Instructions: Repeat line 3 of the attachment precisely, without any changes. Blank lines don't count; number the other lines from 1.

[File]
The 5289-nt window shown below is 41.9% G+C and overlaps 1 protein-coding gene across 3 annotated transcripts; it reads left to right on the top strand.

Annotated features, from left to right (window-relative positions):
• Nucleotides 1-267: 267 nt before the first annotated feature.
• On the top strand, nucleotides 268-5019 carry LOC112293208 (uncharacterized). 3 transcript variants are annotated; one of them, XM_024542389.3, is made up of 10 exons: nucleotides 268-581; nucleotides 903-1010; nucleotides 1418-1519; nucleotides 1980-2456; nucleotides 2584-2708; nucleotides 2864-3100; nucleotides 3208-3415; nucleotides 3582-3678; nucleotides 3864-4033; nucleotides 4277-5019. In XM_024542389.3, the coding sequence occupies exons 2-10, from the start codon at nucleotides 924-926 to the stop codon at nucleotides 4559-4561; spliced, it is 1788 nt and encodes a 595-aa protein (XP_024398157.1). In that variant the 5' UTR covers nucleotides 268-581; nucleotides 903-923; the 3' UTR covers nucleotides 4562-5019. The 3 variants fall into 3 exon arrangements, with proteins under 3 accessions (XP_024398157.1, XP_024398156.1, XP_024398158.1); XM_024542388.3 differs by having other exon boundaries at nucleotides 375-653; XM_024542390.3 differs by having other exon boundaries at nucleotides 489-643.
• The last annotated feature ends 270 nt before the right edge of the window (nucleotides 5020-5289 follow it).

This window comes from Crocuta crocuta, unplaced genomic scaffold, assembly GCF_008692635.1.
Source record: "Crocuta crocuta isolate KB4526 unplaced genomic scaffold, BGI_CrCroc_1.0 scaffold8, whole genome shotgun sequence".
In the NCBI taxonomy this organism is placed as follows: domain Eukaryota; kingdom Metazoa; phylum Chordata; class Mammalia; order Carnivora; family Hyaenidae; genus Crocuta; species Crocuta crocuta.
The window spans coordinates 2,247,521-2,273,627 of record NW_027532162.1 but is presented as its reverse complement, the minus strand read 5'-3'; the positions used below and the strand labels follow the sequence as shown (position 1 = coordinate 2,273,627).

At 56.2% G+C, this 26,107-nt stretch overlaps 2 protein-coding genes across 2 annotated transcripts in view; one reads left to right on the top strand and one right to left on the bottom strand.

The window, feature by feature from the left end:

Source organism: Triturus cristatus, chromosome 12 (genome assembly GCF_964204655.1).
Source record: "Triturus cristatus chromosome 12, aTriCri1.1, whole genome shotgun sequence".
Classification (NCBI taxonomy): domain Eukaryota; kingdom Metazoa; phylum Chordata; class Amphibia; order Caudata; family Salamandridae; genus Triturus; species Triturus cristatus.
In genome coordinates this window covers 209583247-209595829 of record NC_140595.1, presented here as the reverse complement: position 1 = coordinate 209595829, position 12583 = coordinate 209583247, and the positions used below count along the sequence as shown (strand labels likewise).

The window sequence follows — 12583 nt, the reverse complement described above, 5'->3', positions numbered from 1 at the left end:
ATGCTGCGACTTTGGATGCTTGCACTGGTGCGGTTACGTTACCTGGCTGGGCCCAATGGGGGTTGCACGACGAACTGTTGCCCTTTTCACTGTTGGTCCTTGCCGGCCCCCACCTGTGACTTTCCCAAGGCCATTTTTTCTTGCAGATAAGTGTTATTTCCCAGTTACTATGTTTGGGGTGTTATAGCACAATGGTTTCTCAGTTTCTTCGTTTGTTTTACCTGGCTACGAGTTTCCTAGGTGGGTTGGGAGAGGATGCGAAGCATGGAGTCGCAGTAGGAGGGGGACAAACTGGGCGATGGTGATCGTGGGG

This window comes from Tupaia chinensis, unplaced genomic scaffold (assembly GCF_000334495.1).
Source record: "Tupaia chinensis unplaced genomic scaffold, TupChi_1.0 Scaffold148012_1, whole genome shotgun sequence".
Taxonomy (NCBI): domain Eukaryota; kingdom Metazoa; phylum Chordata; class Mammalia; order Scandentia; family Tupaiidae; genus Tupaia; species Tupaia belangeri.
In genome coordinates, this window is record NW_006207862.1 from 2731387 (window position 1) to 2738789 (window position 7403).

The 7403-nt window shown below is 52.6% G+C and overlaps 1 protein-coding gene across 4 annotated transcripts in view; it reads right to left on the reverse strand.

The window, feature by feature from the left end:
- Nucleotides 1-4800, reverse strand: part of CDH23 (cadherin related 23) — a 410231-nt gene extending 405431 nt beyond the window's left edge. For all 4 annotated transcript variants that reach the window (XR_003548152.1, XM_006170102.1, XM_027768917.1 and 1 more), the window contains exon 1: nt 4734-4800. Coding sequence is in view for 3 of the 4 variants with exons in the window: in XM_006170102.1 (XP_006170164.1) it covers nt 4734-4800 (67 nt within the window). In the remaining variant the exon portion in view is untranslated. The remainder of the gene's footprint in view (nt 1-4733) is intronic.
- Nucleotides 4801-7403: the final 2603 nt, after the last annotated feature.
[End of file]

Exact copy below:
• Nucleotides 1-267: 267 nt before the first annotated feature.